Aaliyah Williams: I’ve always loved storytelling. I realized I had an eye for talent and an eye for certain stories that we don’t get enough [production] support behind. As my company has evolved, and I have evolved as a producer, I want to make sure that I identify stories from Black women writers and directors and make sure that Black women’s voices are heard, in every aspect of storytelling. It’s super important to me that we have comedic stories. A lot of comedy comes from the drama of life, and even if it is something dramatic, I think we deserve to have joy. I really am focused on finding those stories and those voices that can share the full breadth of who we are as humans and Black women specifically.
Her Agenda: Would you label yourself as a rebel in entertainment?
Aaliyah Williams: Yes! I think I’m your friendly neighborhood rebel. When I was thinking about what the name for my company should be, I was listening to a lot of music trying to figure it out; just thinking about all the energy that it takes to get something off the ground and to continue to have this drive within yourself no matter what. I was listening to this Lupe Fiasco song, there’s this chorus line ‘kick push, kick push, coast, and away he rolled just a rebel to the world with no place to go’ and I was like ‘omg, I feel like that sometimes!’ Artists feel like that sometimes. That is definitely the role of an artist – being those rebels that bring great entertainment to life and great characters to life and help us look at ourselves in new ways.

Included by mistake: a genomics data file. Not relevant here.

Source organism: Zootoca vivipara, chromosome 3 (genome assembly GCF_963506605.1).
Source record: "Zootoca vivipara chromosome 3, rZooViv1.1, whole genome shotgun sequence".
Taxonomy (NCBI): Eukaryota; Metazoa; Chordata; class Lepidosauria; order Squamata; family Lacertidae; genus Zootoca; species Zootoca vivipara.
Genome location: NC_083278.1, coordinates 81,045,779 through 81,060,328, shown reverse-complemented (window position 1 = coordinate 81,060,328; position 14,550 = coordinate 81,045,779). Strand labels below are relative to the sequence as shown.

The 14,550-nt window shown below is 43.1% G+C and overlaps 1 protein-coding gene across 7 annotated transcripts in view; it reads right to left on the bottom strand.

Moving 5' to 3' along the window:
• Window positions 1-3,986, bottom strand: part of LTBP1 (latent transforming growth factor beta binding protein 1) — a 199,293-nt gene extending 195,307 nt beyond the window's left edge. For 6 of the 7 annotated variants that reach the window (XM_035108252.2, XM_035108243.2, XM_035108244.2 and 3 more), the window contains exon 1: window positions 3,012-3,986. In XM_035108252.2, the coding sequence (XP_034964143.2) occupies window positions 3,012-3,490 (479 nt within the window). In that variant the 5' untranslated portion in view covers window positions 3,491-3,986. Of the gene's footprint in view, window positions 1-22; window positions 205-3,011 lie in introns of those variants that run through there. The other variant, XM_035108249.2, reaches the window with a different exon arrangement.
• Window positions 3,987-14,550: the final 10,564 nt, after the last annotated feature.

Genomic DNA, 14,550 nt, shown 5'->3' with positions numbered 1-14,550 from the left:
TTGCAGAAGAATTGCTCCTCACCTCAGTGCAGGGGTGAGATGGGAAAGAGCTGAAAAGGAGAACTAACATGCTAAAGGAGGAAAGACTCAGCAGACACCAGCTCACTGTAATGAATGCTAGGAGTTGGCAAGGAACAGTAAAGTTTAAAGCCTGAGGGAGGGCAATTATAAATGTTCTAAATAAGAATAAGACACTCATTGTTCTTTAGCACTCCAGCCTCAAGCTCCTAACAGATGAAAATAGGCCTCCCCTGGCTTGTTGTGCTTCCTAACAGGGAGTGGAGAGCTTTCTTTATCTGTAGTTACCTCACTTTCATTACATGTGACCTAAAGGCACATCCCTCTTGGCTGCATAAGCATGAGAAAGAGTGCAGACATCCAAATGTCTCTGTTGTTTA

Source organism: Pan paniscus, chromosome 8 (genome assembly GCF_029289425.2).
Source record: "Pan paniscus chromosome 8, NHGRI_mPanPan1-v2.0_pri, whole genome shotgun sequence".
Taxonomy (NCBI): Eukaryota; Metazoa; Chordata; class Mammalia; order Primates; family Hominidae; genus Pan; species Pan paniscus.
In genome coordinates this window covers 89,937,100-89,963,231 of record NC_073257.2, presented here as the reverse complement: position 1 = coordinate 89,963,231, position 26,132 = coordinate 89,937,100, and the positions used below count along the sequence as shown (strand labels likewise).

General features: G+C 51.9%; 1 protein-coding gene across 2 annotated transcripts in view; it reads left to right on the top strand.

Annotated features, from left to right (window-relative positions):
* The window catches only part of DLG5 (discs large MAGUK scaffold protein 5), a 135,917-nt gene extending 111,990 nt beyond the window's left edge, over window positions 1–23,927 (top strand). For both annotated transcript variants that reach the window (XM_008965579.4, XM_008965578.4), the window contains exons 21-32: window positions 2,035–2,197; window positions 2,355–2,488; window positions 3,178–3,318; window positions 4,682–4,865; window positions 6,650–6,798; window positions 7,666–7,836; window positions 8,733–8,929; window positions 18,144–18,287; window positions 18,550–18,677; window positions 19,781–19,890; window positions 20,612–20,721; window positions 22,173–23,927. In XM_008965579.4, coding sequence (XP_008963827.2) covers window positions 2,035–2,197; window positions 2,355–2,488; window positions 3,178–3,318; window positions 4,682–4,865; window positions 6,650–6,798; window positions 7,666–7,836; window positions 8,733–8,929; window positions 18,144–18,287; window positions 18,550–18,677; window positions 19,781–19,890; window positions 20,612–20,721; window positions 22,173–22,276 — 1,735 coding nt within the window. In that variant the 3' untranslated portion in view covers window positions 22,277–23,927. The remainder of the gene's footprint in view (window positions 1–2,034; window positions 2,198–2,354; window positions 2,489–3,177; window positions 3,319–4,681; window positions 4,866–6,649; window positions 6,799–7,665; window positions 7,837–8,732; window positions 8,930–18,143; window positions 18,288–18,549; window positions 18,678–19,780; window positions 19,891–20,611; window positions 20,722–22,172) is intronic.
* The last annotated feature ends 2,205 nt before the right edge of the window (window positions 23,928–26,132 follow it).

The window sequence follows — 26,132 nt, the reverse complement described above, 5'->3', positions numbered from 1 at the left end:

Her Agenda: Before debuting in Netflix Top 10, your film Really Love won a Special Jury Recognition for Acting at the 2020 SXSW Film Festival. Do you have any tips for filmmakers currently learning to navigate the festival circuit?